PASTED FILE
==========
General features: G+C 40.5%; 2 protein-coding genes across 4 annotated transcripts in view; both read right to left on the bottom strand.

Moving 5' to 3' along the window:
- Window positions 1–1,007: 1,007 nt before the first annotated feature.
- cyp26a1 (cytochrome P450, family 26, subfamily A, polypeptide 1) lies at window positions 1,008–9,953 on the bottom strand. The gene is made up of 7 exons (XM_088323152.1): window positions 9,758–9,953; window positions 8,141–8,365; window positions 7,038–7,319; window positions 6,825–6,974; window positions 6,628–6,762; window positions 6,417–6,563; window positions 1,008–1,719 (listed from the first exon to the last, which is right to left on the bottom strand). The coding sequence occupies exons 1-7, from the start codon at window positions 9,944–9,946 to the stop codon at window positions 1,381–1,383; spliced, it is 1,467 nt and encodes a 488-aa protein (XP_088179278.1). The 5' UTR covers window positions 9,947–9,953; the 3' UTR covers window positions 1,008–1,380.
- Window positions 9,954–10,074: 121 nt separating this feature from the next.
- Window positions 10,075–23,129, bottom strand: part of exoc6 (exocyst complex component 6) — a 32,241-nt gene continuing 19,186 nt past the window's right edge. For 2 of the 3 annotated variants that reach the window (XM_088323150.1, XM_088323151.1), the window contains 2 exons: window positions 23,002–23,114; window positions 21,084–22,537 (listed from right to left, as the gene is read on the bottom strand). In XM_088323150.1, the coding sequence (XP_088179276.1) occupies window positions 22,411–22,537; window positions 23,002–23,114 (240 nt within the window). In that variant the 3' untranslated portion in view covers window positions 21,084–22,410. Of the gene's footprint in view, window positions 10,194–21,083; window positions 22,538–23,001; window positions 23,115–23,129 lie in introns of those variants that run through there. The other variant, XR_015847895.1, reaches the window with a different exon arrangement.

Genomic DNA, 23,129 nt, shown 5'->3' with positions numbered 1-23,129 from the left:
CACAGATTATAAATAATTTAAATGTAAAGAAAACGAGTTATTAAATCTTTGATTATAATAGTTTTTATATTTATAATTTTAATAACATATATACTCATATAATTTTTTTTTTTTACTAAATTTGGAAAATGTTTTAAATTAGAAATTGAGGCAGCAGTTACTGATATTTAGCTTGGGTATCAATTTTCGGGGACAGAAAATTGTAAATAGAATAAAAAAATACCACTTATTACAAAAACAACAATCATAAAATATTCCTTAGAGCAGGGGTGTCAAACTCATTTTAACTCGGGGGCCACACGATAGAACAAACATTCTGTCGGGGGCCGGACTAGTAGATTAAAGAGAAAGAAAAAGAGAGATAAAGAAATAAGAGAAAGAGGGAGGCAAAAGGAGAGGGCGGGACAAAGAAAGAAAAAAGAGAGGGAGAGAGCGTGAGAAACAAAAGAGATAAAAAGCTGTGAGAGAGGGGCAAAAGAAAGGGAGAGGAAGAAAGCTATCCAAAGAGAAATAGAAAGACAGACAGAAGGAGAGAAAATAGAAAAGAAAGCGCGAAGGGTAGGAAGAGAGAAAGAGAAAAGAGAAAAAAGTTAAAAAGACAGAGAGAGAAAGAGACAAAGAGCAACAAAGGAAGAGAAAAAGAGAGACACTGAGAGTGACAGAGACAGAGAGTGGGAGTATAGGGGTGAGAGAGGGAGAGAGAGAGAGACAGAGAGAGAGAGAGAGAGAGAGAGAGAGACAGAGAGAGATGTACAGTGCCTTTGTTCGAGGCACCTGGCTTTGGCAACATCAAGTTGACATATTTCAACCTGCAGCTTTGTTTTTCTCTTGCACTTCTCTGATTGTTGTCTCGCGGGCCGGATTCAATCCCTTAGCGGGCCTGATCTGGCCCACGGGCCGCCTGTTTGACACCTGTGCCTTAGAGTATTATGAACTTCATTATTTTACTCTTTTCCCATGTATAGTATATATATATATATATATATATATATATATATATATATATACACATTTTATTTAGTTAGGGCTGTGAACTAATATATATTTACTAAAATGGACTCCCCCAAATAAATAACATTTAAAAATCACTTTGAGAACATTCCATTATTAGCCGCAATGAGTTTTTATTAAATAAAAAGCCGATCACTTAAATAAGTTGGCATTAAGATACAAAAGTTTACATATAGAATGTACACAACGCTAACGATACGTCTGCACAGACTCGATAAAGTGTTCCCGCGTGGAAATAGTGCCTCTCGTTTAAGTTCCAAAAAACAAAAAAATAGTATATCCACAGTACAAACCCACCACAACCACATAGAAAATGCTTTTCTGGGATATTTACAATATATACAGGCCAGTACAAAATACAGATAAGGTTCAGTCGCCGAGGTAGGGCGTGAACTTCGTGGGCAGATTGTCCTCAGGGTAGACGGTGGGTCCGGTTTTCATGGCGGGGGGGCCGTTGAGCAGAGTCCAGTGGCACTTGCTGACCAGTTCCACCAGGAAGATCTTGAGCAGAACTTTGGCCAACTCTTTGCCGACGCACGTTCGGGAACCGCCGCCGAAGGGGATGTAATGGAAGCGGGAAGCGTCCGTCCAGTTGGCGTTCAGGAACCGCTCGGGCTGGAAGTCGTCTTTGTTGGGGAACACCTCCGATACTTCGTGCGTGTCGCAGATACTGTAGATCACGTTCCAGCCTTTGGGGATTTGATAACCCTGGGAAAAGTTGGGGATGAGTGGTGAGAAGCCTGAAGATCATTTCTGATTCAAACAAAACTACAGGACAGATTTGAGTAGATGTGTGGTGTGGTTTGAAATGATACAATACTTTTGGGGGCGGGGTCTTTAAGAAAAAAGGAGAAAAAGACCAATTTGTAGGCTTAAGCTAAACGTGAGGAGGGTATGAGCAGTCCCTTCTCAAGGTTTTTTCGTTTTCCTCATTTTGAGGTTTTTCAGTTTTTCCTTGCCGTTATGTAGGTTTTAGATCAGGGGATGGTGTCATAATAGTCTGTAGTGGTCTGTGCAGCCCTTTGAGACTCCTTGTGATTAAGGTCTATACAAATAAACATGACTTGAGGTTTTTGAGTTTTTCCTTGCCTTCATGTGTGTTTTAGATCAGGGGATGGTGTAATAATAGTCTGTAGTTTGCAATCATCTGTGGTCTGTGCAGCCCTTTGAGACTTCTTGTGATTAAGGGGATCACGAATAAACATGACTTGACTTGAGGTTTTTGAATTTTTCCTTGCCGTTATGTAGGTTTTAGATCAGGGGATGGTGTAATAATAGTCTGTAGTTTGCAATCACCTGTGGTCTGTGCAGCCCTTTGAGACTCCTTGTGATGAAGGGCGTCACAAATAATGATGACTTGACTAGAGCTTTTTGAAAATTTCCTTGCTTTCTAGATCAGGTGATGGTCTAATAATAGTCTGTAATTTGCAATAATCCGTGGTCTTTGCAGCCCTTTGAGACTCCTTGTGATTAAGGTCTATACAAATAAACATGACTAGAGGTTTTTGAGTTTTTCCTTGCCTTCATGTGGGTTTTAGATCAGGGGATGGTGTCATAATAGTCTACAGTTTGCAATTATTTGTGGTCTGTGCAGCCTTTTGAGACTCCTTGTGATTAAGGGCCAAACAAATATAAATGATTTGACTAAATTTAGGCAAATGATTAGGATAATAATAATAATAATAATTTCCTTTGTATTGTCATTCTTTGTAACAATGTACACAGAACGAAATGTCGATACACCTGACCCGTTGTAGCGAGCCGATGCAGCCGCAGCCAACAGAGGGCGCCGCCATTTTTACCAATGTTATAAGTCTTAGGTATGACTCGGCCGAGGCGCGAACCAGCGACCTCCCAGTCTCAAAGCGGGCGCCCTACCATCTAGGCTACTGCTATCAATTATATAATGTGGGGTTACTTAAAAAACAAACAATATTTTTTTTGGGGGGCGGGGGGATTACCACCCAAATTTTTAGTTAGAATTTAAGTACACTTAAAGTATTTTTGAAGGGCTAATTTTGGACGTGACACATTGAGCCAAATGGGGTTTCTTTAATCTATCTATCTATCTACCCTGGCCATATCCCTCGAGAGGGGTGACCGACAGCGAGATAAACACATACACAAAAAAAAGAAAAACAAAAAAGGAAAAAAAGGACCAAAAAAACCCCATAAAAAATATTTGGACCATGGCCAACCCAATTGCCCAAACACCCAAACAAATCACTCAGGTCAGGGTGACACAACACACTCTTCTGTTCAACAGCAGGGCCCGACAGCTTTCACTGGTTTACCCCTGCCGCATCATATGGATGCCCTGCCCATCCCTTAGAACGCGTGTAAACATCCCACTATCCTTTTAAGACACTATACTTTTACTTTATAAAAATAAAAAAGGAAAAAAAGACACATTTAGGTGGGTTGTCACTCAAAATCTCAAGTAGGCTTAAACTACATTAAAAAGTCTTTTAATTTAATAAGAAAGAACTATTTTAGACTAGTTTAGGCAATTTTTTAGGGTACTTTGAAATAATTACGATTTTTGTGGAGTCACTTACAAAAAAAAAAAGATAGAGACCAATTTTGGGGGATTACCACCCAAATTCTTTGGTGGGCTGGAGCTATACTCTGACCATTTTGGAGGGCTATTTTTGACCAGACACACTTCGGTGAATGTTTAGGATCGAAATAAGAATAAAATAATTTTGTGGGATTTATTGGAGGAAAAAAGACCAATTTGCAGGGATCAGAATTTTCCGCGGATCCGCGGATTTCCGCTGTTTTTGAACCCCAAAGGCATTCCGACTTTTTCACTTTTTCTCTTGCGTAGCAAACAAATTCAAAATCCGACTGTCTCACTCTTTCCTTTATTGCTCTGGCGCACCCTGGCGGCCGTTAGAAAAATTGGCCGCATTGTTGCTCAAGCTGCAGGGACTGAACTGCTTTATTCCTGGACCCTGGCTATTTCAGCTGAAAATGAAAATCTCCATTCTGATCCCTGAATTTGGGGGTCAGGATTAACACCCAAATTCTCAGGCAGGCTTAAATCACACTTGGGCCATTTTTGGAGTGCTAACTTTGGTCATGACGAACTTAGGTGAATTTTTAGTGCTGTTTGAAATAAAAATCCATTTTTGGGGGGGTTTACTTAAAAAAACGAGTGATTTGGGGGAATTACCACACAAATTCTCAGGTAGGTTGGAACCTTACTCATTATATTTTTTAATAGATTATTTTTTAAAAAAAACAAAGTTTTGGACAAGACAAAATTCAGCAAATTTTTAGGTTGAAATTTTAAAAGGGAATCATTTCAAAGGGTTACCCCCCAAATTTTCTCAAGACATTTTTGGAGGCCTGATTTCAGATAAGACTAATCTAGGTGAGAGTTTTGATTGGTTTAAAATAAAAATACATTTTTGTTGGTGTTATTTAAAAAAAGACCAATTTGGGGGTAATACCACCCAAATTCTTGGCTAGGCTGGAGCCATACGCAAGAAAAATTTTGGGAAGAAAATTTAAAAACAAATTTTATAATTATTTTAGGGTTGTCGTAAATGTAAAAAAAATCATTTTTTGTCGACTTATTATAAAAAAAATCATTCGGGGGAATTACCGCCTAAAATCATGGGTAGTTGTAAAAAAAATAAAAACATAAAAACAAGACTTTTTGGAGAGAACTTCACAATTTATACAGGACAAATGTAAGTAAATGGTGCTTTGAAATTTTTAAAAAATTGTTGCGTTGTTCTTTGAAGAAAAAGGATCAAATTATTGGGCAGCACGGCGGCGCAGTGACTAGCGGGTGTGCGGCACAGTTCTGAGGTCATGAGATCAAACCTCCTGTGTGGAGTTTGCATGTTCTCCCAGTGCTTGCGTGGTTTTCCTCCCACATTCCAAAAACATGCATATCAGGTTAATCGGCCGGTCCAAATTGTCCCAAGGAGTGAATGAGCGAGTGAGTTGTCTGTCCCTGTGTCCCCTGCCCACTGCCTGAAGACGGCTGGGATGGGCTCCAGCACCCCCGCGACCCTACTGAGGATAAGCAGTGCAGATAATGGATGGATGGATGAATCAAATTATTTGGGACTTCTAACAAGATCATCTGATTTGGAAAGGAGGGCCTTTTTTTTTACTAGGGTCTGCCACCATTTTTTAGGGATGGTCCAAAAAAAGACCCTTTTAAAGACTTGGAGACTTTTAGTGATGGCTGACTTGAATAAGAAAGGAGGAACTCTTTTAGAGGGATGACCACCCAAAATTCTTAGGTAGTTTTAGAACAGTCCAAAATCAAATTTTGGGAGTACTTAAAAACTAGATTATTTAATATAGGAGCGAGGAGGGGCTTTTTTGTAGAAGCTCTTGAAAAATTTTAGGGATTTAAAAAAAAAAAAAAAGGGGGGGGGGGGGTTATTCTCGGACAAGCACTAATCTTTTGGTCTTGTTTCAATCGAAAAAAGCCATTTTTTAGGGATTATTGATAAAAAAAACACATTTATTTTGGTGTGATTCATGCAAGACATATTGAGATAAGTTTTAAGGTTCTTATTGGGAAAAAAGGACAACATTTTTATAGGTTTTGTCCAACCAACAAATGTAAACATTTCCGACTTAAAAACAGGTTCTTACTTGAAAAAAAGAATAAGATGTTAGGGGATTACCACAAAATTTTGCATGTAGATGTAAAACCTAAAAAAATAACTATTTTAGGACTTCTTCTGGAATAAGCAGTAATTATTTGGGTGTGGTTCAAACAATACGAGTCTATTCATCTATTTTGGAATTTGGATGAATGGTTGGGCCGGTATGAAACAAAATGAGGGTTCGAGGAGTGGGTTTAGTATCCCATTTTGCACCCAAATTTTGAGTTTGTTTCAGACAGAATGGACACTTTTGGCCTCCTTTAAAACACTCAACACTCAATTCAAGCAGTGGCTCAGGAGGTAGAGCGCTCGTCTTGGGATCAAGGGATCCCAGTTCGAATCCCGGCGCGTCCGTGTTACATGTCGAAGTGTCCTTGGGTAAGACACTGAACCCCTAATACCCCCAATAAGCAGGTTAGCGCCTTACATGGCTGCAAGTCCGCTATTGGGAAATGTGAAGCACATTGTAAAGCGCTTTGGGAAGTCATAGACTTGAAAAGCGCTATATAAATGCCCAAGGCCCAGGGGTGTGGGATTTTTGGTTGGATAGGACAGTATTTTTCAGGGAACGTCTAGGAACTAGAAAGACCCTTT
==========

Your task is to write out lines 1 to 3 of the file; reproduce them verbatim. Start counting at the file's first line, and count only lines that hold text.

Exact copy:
General features: G+C 40.5%; 2 protein-coding genes across 4 annotated transcripts in view; both read right to left on the bottom strand.

Moving 5' to 3' along the window:
- Window positions 1–1,007: 1,007 nt before the first annotated feature.